Exceptions there are of course. There is the milkmaid in The Compleat Angler who sings Marlowe's song, Come live with me and be my love. And there is John Donne's parody of Marlowe's song angled to his love in which he said:
For thee, thou need'st no such deceit,
For thou thyself art thine own bait;
That fish that is not catcht thereby,
Is wiser far, alas, than I.
Also, there is one who is mentioned negatively by William Gill Thompson in a Fisher's Garland, The Tyne Fisher's Farewell, made in 1824:
No more the sweet enamour'd maid
Trips lightly o'er the well-known plain,
To meet, beneath the woodbine's shade,
Upon thy banks, her faithful swain.
Why this striking omission in angling literature? One might say, why should maids be there? Well, they were prevalent in both the sea and the land pastorals. It is a very deep subject of which early angling writers were conscious. There is a clue to the mystery in Charles Cotton's lines to his love in his poem entitled The Retirement.
Oh my beloved nymph! fair Dove;
Princess of rivers, how I love
Upon thy flowery banks to lie;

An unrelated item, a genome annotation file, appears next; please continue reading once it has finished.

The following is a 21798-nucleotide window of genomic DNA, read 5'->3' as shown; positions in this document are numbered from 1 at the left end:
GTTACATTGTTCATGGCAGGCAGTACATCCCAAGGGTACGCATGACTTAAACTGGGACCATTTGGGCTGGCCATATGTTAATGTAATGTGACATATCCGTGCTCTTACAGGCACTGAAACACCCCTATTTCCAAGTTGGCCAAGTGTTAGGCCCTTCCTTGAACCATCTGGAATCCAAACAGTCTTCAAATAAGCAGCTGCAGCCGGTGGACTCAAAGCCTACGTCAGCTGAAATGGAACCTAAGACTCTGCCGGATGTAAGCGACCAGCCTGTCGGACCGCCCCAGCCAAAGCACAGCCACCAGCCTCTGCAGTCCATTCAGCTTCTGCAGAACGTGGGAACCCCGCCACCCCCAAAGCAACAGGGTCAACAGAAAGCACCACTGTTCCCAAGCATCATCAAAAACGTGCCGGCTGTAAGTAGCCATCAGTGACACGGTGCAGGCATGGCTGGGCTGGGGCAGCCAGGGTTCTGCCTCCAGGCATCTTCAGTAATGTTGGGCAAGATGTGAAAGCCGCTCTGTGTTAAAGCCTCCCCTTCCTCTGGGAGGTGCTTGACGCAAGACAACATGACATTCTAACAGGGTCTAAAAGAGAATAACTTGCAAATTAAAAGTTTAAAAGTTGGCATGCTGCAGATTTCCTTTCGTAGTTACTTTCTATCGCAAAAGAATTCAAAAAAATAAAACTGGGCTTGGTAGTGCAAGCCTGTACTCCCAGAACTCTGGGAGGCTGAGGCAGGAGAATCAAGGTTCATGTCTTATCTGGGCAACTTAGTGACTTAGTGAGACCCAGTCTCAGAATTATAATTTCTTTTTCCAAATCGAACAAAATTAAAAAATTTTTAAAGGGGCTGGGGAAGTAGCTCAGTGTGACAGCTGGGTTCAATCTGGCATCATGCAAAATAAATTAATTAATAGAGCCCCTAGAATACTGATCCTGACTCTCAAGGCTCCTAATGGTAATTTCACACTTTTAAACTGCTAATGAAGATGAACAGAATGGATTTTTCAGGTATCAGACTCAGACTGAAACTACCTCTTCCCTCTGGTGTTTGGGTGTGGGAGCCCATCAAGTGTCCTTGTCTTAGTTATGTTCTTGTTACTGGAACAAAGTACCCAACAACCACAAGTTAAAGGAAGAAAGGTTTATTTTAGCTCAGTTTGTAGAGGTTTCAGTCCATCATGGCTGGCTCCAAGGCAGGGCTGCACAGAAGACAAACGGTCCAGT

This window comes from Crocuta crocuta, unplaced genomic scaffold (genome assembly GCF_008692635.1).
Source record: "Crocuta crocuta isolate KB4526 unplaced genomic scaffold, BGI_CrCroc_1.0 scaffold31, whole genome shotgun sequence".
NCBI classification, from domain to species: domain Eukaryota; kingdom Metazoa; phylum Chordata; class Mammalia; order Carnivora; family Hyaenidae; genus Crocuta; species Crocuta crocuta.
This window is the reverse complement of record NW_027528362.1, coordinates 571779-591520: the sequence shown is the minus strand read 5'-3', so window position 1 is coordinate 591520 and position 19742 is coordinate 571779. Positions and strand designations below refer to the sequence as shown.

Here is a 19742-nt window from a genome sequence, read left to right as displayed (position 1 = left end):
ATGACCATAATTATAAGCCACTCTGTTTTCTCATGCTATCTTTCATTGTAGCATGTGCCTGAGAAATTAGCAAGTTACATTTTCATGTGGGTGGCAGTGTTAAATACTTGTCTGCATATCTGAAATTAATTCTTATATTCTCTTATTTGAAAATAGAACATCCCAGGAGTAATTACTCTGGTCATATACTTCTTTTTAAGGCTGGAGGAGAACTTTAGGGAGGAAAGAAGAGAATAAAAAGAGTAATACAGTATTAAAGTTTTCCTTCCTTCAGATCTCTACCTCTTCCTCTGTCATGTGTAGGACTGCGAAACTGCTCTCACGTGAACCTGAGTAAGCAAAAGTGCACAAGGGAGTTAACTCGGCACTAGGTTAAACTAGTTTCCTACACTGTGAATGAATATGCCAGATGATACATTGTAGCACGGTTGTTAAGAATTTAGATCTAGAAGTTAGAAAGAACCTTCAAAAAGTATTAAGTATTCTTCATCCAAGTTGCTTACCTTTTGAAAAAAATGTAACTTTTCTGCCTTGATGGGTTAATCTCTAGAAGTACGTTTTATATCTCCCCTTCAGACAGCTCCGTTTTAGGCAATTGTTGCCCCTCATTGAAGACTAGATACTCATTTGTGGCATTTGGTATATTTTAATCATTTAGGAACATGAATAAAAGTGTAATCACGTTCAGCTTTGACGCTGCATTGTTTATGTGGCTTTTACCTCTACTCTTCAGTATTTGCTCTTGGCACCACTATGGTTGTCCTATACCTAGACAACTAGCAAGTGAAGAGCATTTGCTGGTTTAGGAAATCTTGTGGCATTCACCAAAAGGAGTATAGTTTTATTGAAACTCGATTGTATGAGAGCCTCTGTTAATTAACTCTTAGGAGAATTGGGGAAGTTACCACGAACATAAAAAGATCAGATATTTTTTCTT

And view thy silver stream,
When gilded by a summer's beam,
And in it all thy wanton fry,
Playing at liberty,
And with my angle upon them
The all of treachery
I ever learnt, industriously to try.
The subject is at least as discussible as nature's moods, but I'll let it go with Cotton. With Berners the central theme, I believe, is not the whimsy of innocence but the knowledge of meaning of peace. Could it be that she sought in angling the peace of solace? Her manuscript says so. What of her life?
We can learn little about her, as Alfred Duggan pointed out in Part I of this series, except by guesswork. The name Berners itself, which in her time meant "huntsman," or "keeper of the hounds," suggests a pseudonym. But she was someone, and we might as well stay with the nun of the Berners family.
Consider then a speculation on a curious coincidence. How did it happen that the first treatise on fishing in the English language came to be written shortly after the writing of the first treatise on hunting in the English language? And how did it happen that this first fishing treatise was derived from the first treatise on hunting? For it was.
The first known book on hunting in English was Master of Game by Edward, Duke of York, who was Master of Game, as was his father, Edmund of Langley, before him. Like the Treatise this book remains, in its field, a masterpiece unsurpassed. It is a translation, with the addition of five new chapters, of an older French work, the greatest of all hunting books, Gaston de Foix's Livre de Chasse.